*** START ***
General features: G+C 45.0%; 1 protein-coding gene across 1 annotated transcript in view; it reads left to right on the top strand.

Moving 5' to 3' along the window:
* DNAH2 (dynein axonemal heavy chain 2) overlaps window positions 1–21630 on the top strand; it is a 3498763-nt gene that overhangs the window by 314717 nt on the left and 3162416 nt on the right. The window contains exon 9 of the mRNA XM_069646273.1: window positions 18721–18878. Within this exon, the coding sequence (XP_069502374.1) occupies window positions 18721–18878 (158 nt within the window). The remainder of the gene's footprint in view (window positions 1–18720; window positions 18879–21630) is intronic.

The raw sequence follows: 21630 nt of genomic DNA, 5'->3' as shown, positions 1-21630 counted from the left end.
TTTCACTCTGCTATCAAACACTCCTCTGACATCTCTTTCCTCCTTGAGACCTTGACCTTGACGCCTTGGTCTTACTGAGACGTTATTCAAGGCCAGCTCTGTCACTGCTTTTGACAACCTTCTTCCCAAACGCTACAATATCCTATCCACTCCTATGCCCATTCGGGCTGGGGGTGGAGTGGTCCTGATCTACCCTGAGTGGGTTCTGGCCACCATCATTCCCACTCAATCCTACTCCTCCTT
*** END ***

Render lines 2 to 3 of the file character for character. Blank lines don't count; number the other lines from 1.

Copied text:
Moving 5' to 3' along the window:
* DNAH2 (dynein axonemal heavy chain 2) overlaps window positions 1–21630 on the top strand; it is a 3498763-nt gene that overhangs the window by 314717 nt on the left and 3162416 nt on the right. The window contains exon 9 of the mRNA XM_069646273.1: window positions 18721–18878. Within this exon, the coding sequence (XP_069502374.1) occupies window positions 18721–18878 (158 nt within the window). The remainder of the gene's footprint in view (window positions 1–18720; window positions 18879–21630) is intronic.